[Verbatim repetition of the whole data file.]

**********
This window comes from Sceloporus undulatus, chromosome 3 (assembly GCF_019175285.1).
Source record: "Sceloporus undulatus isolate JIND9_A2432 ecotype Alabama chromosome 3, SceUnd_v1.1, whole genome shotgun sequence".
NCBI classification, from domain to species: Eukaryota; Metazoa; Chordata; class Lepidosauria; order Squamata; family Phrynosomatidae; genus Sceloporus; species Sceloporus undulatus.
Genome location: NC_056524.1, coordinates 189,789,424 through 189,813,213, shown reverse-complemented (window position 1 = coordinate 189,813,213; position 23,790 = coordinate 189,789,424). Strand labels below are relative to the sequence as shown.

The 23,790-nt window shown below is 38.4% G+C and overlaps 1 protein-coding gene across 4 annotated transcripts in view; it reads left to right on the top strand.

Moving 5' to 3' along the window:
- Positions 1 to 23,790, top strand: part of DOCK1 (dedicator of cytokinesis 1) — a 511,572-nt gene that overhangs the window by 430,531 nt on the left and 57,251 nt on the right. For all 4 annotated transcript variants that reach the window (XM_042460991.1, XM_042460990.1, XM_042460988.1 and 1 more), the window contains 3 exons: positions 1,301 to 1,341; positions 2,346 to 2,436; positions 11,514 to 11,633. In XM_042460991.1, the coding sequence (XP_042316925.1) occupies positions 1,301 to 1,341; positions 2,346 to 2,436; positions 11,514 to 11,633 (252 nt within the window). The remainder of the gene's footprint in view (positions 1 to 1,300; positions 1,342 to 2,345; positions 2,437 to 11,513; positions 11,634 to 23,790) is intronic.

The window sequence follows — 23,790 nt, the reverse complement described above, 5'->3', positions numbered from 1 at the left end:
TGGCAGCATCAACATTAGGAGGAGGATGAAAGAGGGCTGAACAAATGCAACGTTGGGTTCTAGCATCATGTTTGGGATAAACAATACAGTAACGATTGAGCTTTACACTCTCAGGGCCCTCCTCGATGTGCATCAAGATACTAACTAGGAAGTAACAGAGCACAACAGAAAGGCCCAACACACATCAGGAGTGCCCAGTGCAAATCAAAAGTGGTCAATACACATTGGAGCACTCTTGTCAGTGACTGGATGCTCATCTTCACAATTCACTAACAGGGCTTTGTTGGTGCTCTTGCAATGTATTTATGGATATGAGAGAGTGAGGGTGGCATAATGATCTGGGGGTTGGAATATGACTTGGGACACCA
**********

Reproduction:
This window comes from Sceloporus undulatus, chromosome 3 (assembly GCF_019175285.1).
Source record: "Sceloporus undulatus isolate JIND9_A2432 ecotype Alabama chromosome 3, SceUnd_v1.1, whole genome shotgun sequence".
NCBI classification, from domain to species: Eukaryota; Metazoa; Chordata; class Lepidosauria; order Squamata; family Phrynosomatidae; genus Sceloporus; species Sceloporus undulatus.
Genome location: NC_056524.1, coordinates 189,789,424 through 189,813,213, shown reverse-complemented (window position 1 = coordinate 189,813,213; position 23,790 = coordinate 189,789,424). Strand labels below are relative to the sequence as shown.

The 23,790-nt window shown below is 38.4% G+C and overlaps 1 protein-coding gene across 4 annotated transcripts in view; it reads left to right on the top strand.

Moving 5' to 3' along the window:
- Positions 1 to 23,790, top strand: part of DOCK1 (dedicator of cytokinesis 1) — a 511,572-nt gene that overhangs the window by 430,531 nt on the left and 57,251 nt on the right. For all 4 annotated transcript variants that reach the window (XM_042460991.1, XM_042460990.1, XM_042460988.1 and 1 more), the window contains 3 exons: positions 1,301 to 1,341; positions 2,346 to 2,436; positions 11,514 to 11,633. In XM_042460991.1, the coding sequence (XP_042316925.1) occupies positions 1,301 to 1,341; positions 2,346 to 2,436; positions 11,514 to 11,633 (252 nt within the window). The remainder of the gene's footprint in view (positions 1 to 1,300; positions 1,342 to 2,345; positions 2,437 to 11,513; positions 11,634 to 23,790) is intronic.

The window sequence follows — 23,790 nt, the reverse complement described above, 5'->3', positions numbered from 1 at the left end:
TGGCAGCATCAACATTAGGAGGAGGATGAAAGAGGGCTGAACAAATGCAACGTTGGGTTCTAGCATCATGTTTGGGATAAACAATACAGTAACGATTGAGCTTTACACTCTCAGGGCCCTCCTCGATGTGCATCAAGATACTAACTAGGAAGTAACAGAGCACAACAGAAAGGCCCAACACACATCAGGAGTGCCCAGTGCAAATCAAAAGTGGTCAATACACATTGGAGCACTCTTGTCAGTGACTGGATGCTCATCTTCACAATTCACTAACAGGGCTTTGTTGGTGCTCTTGCAATGTATTTATGGATATGAGAGAGTGAGGGTGGCATAATGATCTGGGGGTTGGAATATGACTTGGGACACCA